Bruce Springsteen confesses: “I made it all up. … I’ve never held an honest job in my entire life. I’ve never done any hard labor. I’ve never worked nine to five. … I come from a boardwalk town that is tinged with just a little bit of fraud. So am I.”
In the Netflix show Springsteen on Broadway, The Boss confesses: “Standing before you is a man who has become wildly and absurdly successful writing about something about which he has had absolutely no personal experience. I made it all up!”
Springsteen writes songs about racing cars — “Racing in the Street,” “Backstreets” and “Thunder Road.” He was in his twenties before he learned to drive. He was still riding a bicycle when he began singing about drag racing. He writes songs about gangs. He never was in a gang. He writes songs about factories. He never worked in a factory.
Bruce should be the patron saint for most Christians. Our commitment to Christ is tinged with just a little bit of fraud. For 2,000 years, the church has been successful even though most of the church’s members have limited personal experience living like Christ.
Jesus tells us to care for the poor, but not many have invited a homeless person into their home. Jesus tells us to love one another, but not many have taken a lower-paying job in order to love more people. Jesus tells us to feed the hungry, but not many have taken out a loan to buy food for starving children.
Most of what we know about following Jesus comes from what we have heard or read. The idea of following Jesus in 2023 seems unrealistic. We have enough on our plates just getting through the day. Our jobs, relationships and living situations are complicated. We have enough to do just to keep it together without an overwhelming commitment to live like Christ.
We like being Christian at a certain level. Occasionally we try something new because we are Christians, but mostly we stick to what is normal. We do not want to stick out too much.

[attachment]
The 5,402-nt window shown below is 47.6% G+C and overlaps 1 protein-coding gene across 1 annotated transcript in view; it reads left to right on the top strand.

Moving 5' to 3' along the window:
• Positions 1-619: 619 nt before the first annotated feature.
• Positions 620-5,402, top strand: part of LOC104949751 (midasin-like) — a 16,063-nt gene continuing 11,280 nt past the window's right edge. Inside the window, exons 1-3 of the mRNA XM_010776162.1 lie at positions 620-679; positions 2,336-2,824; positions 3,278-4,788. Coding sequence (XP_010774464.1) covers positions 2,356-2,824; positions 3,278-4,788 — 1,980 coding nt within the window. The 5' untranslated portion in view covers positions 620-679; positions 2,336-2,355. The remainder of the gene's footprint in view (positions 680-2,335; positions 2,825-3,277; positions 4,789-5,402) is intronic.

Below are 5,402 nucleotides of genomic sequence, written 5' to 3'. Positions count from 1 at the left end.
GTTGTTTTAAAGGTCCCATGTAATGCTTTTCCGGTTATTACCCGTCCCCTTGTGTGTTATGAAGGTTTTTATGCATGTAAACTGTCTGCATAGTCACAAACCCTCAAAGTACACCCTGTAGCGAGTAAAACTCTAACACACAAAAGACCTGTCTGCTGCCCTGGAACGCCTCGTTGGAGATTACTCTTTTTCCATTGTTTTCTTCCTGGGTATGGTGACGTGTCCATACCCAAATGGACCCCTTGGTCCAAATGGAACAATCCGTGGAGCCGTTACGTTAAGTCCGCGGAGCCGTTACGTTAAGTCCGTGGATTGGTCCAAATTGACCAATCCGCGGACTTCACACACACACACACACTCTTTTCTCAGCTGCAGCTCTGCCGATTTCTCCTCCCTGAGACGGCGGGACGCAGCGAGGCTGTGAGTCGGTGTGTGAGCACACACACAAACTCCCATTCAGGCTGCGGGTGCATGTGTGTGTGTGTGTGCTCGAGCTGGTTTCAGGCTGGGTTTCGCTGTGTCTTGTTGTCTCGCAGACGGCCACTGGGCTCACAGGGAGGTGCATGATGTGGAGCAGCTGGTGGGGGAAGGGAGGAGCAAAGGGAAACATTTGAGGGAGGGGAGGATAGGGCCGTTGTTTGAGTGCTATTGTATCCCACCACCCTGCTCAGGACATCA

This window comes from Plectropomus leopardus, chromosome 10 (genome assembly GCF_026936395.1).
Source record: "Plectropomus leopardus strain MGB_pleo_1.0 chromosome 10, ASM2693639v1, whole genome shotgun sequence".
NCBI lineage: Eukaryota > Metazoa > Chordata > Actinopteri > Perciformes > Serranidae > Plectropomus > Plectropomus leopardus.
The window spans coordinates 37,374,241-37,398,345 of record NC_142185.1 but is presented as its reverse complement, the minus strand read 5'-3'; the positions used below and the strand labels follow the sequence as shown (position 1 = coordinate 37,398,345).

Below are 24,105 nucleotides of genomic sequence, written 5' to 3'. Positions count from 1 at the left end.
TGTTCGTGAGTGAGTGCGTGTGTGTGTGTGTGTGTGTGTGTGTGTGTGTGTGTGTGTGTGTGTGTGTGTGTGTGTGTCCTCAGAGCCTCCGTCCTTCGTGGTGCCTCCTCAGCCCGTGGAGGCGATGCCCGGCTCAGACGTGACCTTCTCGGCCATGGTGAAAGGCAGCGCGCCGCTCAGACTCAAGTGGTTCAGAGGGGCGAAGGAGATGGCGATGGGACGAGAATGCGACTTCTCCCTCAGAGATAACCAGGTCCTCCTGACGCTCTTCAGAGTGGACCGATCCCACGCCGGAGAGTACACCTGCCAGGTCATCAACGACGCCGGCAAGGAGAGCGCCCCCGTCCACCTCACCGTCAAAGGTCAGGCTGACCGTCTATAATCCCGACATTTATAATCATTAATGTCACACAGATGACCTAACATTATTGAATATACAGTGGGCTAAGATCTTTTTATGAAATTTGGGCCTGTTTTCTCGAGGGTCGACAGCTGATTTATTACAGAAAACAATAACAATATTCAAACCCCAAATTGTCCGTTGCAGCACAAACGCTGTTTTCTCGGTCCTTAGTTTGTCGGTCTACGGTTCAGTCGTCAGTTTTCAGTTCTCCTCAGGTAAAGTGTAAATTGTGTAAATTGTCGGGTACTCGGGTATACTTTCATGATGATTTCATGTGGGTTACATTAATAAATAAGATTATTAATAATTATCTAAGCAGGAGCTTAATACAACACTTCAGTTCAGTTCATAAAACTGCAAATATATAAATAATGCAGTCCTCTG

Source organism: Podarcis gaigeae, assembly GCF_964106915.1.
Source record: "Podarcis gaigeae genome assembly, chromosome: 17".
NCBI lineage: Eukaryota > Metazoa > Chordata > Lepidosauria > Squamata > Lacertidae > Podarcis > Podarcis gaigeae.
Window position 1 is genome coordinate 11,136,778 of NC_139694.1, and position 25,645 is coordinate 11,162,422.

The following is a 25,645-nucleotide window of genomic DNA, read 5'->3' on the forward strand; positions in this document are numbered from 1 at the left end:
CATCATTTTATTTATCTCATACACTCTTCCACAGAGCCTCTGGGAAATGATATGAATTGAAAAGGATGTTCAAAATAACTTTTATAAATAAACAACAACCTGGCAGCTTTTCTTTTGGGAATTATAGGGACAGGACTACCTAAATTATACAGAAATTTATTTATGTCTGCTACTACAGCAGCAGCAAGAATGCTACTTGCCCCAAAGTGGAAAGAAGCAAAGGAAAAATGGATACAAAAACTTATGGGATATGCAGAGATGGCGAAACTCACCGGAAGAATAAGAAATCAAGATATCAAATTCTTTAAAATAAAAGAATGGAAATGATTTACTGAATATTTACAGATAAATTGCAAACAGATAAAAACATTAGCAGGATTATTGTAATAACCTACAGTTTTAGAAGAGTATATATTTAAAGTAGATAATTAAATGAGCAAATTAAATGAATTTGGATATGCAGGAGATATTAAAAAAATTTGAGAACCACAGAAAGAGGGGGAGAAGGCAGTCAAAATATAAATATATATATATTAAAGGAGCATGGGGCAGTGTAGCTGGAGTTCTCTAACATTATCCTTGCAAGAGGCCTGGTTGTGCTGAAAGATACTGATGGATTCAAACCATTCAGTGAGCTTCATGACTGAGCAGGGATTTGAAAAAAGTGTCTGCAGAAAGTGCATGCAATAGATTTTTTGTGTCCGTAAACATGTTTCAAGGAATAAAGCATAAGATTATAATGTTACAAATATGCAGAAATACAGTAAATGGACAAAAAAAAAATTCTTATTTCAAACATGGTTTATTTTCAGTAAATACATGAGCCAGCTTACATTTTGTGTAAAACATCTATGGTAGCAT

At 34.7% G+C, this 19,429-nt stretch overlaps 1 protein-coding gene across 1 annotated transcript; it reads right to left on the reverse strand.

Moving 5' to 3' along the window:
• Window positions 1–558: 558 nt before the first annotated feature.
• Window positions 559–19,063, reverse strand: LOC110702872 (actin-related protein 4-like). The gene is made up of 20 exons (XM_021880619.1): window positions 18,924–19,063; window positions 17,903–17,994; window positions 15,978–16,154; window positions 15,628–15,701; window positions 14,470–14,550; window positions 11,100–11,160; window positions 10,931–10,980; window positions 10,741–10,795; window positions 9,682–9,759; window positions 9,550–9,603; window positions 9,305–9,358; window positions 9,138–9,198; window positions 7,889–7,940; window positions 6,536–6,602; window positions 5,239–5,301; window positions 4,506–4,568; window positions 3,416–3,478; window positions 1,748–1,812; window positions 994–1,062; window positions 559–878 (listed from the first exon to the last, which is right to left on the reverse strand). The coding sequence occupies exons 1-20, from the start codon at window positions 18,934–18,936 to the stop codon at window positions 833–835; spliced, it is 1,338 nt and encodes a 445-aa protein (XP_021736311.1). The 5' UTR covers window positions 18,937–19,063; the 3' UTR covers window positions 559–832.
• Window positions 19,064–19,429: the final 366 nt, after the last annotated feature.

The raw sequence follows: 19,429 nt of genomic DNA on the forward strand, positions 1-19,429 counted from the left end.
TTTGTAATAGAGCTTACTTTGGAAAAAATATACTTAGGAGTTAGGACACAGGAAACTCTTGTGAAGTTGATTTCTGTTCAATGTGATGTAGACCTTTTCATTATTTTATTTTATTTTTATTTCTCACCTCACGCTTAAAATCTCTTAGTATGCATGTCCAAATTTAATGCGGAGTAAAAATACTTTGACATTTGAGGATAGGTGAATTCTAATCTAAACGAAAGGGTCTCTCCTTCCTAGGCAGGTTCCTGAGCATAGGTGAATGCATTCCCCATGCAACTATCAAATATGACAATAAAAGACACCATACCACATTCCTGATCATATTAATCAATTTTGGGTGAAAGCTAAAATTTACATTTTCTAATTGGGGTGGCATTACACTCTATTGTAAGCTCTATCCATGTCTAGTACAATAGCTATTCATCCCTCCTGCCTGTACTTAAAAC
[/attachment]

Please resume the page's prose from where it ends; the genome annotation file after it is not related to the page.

When it comes to caring for God’s neediest children, we are dabblers in the down and out. We aim for a reasonable amount of charity. We keep our distance from hard stuff.
What does it even mean to be an authentic Christian? What is the difference between being interested in Christianity and being a follower of Christ? What is the difference between being a fraud and being real?
Bruce is our patron saint because he sings about what he has not experienced.
Do we care if Bruce is a fraud? What would happen if, as Kyle Smith suggested, we found out his real name was “Bryce Springfield IV, Duke of Bedford, that he’d grown up riding to hounds, attending Oxford, and had a double (major) in Russian and chemistry. … Would we dismiss him as a charlatan and stop showing up for his concerts? Would it be a career-ending scandal?”
We should demand authenticity. Bruce has to tell the truth when he sings about faith, hope, love, yearning for more, defying authority and longing for a better day.
Bruce says he is a fraud, but he did grow up working-class in a poor New Jersey town. He did not have a factory job, but his father did, at the Ford factory, the plastics factory and the coffee factory. The stories he sings are his father’s stories.
“Singing in his father’s voice leads him to tell the truth.”
Springsteen explains, “When I was a young man and looking for a voice to sing my songs and to tell my stories, I chose my father’s voice.” There was “something sacred” in it.
Singing in his father’s voice leads him to tell the truth. This is how he describes Freehold, N.J.: “There was a place here where people made lives and where they worked and where they danced. And where they enjoyed small pleasures and played baseball and suffered pain. Where they had their hearts broken, and where they made love, had kids. Where they died, and where they drank themselves drunk on spring nights. And where they did their very best, the best that they could to hold off the demons, outside and inside, that sought to destroy them.”
None of us is going to be Jesus, but, in our best moments, we live the truth of Christ. We care. We treasure authenticity. We live the truth about faith, hope, love, yearning for more, defying authority and longing for a better day.
We accept the hope of following Christ. We learn to tell the truth as we sing our songs in Christ’s voice, because there is something sacred in it. We learn to love our families, our towns, our people, people who work and dance, who enjoy small pleasures and suffer pain, whose hearts are broken by the people they love, who have been broken by death, and who do their best to hold off the demons that try to destroy them.
We are frauds, but Christ is not.
Brett Younger serves as senior minister at Plymouth Church in Brooklyn, N.Y.